I decided to sell my 17 year old house to get a job in another state. At that point, I told my husband of seven years that I wanted a divorce. He was aware of the job offer. His secrets and lies were “by omission” the reason I wanted a divorce.
Later, he came to me and said he wanted half the equity because he helped pay the mortgage and did some work on my rental property.
My brother and I inherited the property when my mother passed away from my husband seven years ago and I got married (dad had passed away several years ago). Needless to say, I said no to his request. That would have been half of $154,000.
Was I wrong to deny him halfway?
We decided to work on the wedding. I sold the house and the equity is in my personal bank account. I have since placed a deposit (from equity) on a new home in a new state. I asked him if he was okay with the title of my name, and he said yes.
My understanding is that he has to sign a claim resignation letter before closing. Also, their credit is not that good. He repays the loan late. We tried to buy a house together twice and both times the late payments led to a shortfall in the purchases and my income alone was not enough.
,‘We tried to buy a house twice together and both times the late payments led to a decline in purchases and my income alone was not enough.’,
With my new job, my income is enough for me to buy a house. It’s important to me to keep the title because he isn’t paying any money for the purchase and the fact that he has a house in a different state (from where we moved) that he bought many years before our date/marriage was and has chosen not to sell or rent.
Also, he told me that his house was not considered “our” home because I had never paid the mortgage on it. I really don’t know why he’s holding it. I can only guess that he wants to leave it to his adult children who always milk him for money or a safe haven if we divorce. I have kids too: two adult boys who are stable and own the house.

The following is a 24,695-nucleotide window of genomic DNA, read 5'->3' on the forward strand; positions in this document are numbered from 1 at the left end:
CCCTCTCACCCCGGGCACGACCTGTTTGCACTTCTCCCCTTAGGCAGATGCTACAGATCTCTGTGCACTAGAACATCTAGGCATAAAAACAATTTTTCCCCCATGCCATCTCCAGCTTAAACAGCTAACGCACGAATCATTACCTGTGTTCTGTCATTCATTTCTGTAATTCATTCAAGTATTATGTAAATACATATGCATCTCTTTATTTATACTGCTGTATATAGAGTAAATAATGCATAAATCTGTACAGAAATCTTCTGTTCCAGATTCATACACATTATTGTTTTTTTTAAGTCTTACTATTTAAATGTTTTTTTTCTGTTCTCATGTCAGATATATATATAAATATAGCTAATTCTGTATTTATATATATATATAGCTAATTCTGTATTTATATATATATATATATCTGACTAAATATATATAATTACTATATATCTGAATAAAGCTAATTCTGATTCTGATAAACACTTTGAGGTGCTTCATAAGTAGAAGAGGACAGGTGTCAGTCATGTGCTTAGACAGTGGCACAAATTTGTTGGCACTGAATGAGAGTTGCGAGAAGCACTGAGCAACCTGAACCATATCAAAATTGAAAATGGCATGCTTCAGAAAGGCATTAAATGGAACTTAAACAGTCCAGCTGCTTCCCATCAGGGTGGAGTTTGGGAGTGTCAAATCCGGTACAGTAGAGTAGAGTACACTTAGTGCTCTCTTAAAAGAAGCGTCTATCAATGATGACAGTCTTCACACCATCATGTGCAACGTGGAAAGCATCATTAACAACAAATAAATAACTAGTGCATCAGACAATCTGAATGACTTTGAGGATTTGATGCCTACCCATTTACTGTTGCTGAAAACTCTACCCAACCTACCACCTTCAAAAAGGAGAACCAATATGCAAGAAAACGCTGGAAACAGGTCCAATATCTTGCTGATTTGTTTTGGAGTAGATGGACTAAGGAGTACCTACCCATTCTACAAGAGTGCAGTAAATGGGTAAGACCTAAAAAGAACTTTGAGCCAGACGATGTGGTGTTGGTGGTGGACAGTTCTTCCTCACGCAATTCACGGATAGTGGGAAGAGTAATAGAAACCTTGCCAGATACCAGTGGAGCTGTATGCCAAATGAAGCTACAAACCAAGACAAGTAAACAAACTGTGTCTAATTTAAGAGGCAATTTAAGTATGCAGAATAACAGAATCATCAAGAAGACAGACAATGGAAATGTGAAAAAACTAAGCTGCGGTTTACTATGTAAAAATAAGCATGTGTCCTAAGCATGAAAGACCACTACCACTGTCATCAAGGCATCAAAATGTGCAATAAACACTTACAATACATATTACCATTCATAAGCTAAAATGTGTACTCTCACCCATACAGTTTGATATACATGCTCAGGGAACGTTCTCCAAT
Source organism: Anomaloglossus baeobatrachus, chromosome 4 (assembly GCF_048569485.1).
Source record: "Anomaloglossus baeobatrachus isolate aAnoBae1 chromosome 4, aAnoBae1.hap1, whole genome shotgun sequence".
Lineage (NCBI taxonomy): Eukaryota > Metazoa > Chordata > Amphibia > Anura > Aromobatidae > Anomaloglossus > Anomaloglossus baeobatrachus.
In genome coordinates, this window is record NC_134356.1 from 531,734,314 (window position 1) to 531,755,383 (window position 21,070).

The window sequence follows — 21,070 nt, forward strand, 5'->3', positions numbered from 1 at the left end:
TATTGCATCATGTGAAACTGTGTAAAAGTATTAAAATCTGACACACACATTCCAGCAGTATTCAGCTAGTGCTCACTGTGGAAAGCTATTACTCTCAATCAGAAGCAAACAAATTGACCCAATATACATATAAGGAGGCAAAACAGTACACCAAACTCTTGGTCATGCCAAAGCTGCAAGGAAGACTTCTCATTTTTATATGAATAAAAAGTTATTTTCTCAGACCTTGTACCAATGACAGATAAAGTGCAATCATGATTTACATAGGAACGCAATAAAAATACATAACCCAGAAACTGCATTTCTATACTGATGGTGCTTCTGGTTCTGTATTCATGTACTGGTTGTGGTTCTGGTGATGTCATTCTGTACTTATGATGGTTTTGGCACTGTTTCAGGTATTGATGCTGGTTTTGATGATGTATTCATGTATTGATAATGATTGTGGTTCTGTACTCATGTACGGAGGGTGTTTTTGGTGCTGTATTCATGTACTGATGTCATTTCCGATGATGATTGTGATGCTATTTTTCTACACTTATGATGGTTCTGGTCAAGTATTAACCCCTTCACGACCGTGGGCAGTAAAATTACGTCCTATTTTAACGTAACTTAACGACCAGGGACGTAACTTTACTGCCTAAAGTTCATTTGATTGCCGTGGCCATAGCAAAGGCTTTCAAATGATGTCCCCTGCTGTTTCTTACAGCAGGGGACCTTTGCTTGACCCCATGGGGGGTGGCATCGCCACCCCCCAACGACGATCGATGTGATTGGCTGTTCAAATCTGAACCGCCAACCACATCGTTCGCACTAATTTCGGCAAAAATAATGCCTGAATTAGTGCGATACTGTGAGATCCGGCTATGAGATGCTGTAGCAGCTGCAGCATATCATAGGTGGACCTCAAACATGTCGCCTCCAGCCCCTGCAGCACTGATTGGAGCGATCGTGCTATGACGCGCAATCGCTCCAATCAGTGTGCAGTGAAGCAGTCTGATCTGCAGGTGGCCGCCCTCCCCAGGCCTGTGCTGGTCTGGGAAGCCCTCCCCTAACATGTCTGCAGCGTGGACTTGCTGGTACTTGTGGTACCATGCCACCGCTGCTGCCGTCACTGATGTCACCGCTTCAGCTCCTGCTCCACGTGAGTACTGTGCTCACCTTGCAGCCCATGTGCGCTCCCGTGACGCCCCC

Am I selfish not to put that on the title?
My husband is retired with a good “for life” pension and social security. he has money; Just bad credit. I work and can get Social Security next year at age 65.
He keeps financial things from me. He opened a separate bank account as I would not remove my name from the joint account as per his request, but he kept his name on the joint account.
Neither of us uses a joint account unless it is to send money to bill each other. Sometimes I wonder if he married me for financial reasons. He wanted half of the sale of the house that I inherited from my mother and/or to return the money I had spent 15 years ago to settle my rent.
secret and lie
If you didn’t put your finances on the house you inherited from your mother, you had every right to sell it and keep the money, as long as you didn’t put that money in a joint bank account. Was your spouse paying rent or contributing to the mortgage? The latter can change the situation in your home. Today is the best time to consult a lawyer.
It is very easy for a separate property to become a matrimonial property. “Suppose one party owns a house before getting married. However, once the marriage takes place, the mortgage of that house is paid using the income of both the parties. This can be considered as a union, and that house may be converted into matrimonial property,” according to Mansoori Law Office In Beverly Hills, Calif.
“An inheritance is generally considered to be separate property,” it adds. “However, if the inheritance is kept in a joint bank account shared by both the spouses, it can be considered as marital property. So, how can the spouse avoid coming into the property? One way is to state Whose property is in prenupial or postnuptial agreement.”
Given that you have children from previous relationships, your turbulent marital issues, your husband’s record of having a low credit score and what you see as his secret financial accounting, I agree that it would be better to keep your related assets separate. . After all, he seems to have managed it with his wealth, and he has his eye on you.
What action you take from this moment on will depend on whether you live in community property or in an equitable distribution situation. A withdrawal claim may not be enough to buy a new home. An attorney will decide whether you need a post-marriage settlement and/or what funds you can use for such purchases if you eventually divorce.
tread carefully The “what’s yours is ours and mine is mine” approach is warning enough.
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